YMMV: Around the World in 80 Days
- Adaptation Displacement: In the novel, Fogg decides against traveling by balloon as too risky and impractical. However, since the 1956 film, the image of Fogg and company traveling in a gas balloon is indelible to the public image of the story.
- To the point that a brand of crisps is named after Fogg and features an illustration of him in a balloon pointing towards exotic new tastes.
- Crazy Awesome: Phileas Fogg, full stop. He pulls some absolutely ridiculous stunts with a straight face.
Phileas Fogg: Sir, I wish to buy your vessel.Captain Speedy: No! By all the devils, no!Phileas Fogg: But I shall be obliged to burn her. The top part, at least. The coal is giving out.Captain Speedy: Burn my ship?? A vessel worth fifty thousand dollars?!Phileas Fogg: Here are sixty thousand.
- Crowning Moment of Awesome: Passepartout rescuing Aouda by standing in for her husband's corpse. Let's assume he was a really good actor.
- And refusing to help Fix after the detective reveals his suspicions: "I have been, am, in his service. I have seen his generosity and goodness; and I will never betray him - not for all the gold in the world. I come from a village where they don't eat that kind of bread!"
- Climbing under a train being attacked by Sioux Indians to detach the locomotive. Also, Aouda defying the expected Neutral Female role by taking up a gun and scoring several good hits, and Fogg organizing several soldiers to find Passepartout and the other captured passengers.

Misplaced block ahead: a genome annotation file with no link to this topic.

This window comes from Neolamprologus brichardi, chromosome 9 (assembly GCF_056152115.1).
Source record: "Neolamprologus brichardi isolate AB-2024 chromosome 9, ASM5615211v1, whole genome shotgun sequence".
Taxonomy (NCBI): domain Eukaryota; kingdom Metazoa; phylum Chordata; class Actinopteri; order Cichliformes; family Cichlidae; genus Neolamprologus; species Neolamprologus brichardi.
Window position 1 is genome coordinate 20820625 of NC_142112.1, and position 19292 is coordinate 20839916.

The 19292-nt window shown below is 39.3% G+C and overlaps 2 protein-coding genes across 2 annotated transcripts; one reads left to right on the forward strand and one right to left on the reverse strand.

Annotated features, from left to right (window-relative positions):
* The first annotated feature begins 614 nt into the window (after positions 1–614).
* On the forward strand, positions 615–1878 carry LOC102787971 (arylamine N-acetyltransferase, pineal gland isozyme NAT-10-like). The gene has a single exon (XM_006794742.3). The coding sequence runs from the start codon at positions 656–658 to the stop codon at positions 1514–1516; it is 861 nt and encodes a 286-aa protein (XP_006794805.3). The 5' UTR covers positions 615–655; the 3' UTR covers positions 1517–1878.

- Fogg silently knocking Fix down with one punch and leaving, upon being released from jail.
- Crowning Moment of Funny: A violent riot in San Francisco turns out to just be the election of a justice of the peace.
- Fridge Logic: one of the problems when they reach New York is that, when they arrive to the port, the ship they had planned to take in order to reach London has already departed. However, if they had won one day by crossing the International Day Line, shouldn't they have arrived with at least one day to spare?
- Germans Love David Hasselhoff: The series was aired in the USSR nearly every summer (without several episodes, though). It is still frequently rerun in some ex-USSR countries.
- It Was His Sled: The novel is just as famous, if not more, for the ending twist than for its actual plot.